Food IS Social...We Should Admit that When Trying to Change

Right now I've got three streams of work projects where food is part of the conversation. Food allergies, obesity and oral health -- all of which relate to what you can eat, what you should eat and what you cannot eat. I think in the health care field, we tend to overlook how hard it is to change social food patterns. 

Here's an example -- in an article called Social Consequences of Food Allergy, Catharine Alvarez mentions a recent study in Pediatrics about Bullying of Kids with Food Allergy.  She mentions that she was surprised by people's resistance to accommodating her kids' food allergy restrictions.  What it seems to come down to is deep social mores that if you reject food that's offered to you, you are rejecting the person offering it. There is symbolic social function in shared meals, and the avoidance of sharing food, even because of a serious medical condition is not easily accepted. 

For obesity, there are similar issues. Control of one's diet, although necessary, can be difficult because the reality is that we don't eat in isolation. We eat with our families, we eat at work, we go to restaurants together, we share celebratory meals and meals at community events. It's never a solo event, and if it must be, it makes it difficult to sustain. The person unpacking their individual containers during the lunch hour is often seen as sad, while the people who join in the Friday lunch bunch are seen as good company.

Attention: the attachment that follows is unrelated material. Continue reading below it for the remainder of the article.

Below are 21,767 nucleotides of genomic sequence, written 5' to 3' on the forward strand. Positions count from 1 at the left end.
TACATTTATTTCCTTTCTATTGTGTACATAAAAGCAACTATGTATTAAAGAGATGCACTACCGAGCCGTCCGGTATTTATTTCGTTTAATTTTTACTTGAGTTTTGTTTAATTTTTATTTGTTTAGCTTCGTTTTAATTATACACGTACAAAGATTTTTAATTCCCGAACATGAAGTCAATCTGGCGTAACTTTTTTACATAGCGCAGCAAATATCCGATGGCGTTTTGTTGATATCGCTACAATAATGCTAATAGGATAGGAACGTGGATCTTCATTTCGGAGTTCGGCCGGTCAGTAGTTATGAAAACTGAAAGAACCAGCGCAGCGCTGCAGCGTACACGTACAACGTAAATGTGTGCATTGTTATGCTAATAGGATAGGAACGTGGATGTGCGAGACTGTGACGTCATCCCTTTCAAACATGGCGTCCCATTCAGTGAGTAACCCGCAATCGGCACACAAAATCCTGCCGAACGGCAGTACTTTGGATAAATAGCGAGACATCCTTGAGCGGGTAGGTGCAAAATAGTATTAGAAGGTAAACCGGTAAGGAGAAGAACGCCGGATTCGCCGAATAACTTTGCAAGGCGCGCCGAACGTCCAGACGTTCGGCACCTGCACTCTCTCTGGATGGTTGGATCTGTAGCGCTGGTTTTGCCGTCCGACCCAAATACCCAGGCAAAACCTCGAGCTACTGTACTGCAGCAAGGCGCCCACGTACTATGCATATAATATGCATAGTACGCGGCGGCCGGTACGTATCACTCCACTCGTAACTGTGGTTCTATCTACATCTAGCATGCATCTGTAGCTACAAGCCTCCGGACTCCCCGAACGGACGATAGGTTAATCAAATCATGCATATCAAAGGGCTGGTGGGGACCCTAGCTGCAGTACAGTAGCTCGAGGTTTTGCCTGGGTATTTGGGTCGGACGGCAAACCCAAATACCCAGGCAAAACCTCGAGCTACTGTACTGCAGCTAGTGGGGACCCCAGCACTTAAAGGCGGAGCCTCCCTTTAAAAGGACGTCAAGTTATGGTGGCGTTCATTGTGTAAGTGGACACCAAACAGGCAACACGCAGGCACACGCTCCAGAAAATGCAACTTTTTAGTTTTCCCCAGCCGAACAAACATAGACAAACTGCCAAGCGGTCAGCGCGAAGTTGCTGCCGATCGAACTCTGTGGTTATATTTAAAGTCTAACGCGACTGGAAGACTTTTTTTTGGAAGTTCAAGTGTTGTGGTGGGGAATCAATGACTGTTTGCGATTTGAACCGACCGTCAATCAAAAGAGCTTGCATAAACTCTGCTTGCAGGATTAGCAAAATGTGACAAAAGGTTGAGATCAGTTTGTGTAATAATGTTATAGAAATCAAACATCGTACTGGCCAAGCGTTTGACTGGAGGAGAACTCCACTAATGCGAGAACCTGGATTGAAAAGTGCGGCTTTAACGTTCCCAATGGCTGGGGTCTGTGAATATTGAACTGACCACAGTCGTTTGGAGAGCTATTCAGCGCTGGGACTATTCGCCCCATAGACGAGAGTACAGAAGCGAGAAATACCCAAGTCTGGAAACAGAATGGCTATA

In a meeting with a speech pathologist this week, she mentioned how many of her patients have issues with swallowing -- and how being restricted to soft foods like applesauce and mashed potatoes is demoralizing for patients. They want to eat. They have favorite foods, comfort foods and they want to eat with their peers...whether they are 70 or 7. 

I don't think there's any question that health care professionals know that food matters, but we often look at the calories, the protein or the processing instead of the environment.  Food is social, and addressing who we eat with may be as important as what we eat in changing behaviors.